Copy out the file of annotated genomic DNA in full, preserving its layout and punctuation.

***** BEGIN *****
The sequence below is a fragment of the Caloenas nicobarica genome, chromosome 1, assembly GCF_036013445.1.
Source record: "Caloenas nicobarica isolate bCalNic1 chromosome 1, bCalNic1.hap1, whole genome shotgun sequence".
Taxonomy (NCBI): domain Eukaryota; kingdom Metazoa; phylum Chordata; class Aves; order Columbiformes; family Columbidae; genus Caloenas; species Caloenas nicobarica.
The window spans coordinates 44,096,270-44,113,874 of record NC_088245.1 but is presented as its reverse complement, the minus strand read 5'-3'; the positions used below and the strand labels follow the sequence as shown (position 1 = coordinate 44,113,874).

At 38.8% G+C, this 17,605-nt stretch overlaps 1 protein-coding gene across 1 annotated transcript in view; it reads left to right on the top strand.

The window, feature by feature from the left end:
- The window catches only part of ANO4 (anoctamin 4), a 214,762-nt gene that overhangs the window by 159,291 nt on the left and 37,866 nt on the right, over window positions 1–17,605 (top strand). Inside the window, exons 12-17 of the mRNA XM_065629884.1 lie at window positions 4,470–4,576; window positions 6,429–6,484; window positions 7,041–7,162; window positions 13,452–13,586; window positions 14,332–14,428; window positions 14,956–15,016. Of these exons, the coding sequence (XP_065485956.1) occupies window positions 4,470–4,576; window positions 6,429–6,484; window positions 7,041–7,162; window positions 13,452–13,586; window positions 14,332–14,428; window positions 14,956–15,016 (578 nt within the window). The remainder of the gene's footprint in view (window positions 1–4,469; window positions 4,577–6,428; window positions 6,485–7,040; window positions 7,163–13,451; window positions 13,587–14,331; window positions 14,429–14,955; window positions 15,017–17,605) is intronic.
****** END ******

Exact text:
The sequence below is a fragment of the Caloenas nicobarica genome, chromosome 1, assembly GCF_036013445.1.
Source record: "Caloenas nicobarica isolate bCalNic1 chromosome 1, bCalNic1.hap1, whole genome shotgun sequence".
Taxonomy (NCBI): domain Eukaryota; kingdom Metazoa; phylum Chordata; class Aves; order Columbiformes; family Columbidae; genus Caloenas; species Caloenas nicobarica.
The window spans coordinates 44,096,270-44,113,874 of record NC_088245.1 but is presented as its reverse complement, the minus strand read 5'-3'; the positions used below and the strand labels follow the sequence as shown (position 1 = coordinate 44,113,874).

At 38.8% G+C, this 17,605-nt stretch overlaps 1 protein-coding gene across 1 annotated transcript in view; it reads left to right on the top strand.

The window, feature by feature from the left end:
- The window catches only part of ANO4 (anoctamin 4), a 214,762-nt gene that overhangs the window by 159,291 nt on the left and 37,866 nt on the right, over window positions 1–17,605 (top strand). Inside the window, exons 12-17 of the mRNA XM_065629884.1 lie at window positions 4,470–4,576; window positions 6,429–6,484; window positions 7,041–7,162; window positions 13,452–13,586; window positions 14,332–14,428; window positions 14,956–15,016. Of these exons, the coding sequence (XP_065485956.1) occupies window positions 4,470–4,576; window positions 6,429–6,484; window positions 7,041–7,162; window positions 13,452–13,586; window positions 14,332–14,428; window positions 14,956–15,016 (578 nt within the window). The remainder of the gene's footprint in view (window positions 1–4,469; window positions 4,577–6,428; window positions 6,485–7,040; window positions 7,163–13,451; window positions 13,587–14,331; window positions 14,429–14,955; window positions 15,017–17,605) is intronic.